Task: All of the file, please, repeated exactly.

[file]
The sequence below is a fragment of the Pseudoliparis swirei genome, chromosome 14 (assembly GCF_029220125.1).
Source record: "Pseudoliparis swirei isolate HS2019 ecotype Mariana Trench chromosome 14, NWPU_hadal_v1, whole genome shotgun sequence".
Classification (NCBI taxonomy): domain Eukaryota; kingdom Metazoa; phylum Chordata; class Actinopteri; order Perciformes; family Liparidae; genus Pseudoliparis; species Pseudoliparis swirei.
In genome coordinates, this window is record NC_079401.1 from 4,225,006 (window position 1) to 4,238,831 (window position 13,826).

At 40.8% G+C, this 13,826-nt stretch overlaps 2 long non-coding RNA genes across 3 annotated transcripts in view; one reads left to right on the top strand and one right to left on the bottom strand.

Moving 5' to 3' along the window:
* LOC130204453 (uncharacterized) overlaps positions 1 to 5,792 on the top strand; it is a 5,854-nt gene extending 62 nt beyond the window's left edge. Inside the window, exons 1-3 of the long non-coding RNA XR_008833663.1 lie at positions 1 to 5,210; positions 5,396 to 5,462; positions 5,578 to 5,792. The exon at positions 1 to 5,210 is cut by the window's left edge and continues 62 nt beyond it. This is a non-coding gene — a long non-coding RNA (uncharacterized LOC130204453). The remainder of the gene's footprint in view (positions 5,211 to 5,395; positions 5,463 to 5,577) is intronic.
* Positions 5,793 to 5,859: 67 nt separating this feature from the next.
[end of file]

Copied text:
The sequence below is a fragment of the Pseudoliparis swirei genome, chromosome 14 (assembly GCF_029220125.1).
Source record: "Pseudoliparis swirei isolate HS2019 ecotype Mariana Trench chromosome 14, NWPU_hadal_v1, whole genome shotgun sequence".
Classification (NCBI taxonomy): domain Eukaryota; kingdom Metazoa; phylum Chordata; class Actinopteri; order Perciformes; family Liparidae; genus Pseudoliparis; species Pseudoliparis swirei.
In genome coordinates, this window is record NC_079401.1 from 4,225,006 (window position 1) to 4,238,831 (window position 13,826).

At 40.8% G+C, this 13,826-nt stretch overlaps 2 long non-coding RNA genes across 3 annotated transcripts in view; one reads left to right on the top strand and one right to left on the bottom strand.

Moving 5' to 3' along the window:
* LOC130204453 (uncharacterized) overlaps positions 1 to 5,792 on the top strand; it is a 5,854-nt gene extending 62 nt beyond the window's left edge. Inside the window, exons 1-3 of the long non-coding RNA XR_008833663.1 lie at positions 1 to 5,210; positions 5,396 to 5,462; positions 5,578 to 5,792. The exon at positions 1 to 5,210 is cut by the window's left edge and continues 62 nt beyond it. This is a non-coding gene — a long non-coding RNA (uncharacterized LOC130204453). The remainder of the gene's footprint in view (positions 5,211 to 5,395; positions 5,463 to 5,577) is intronic.
* Positions 5,793 to 5,859: 67 nt separating this feature from the next.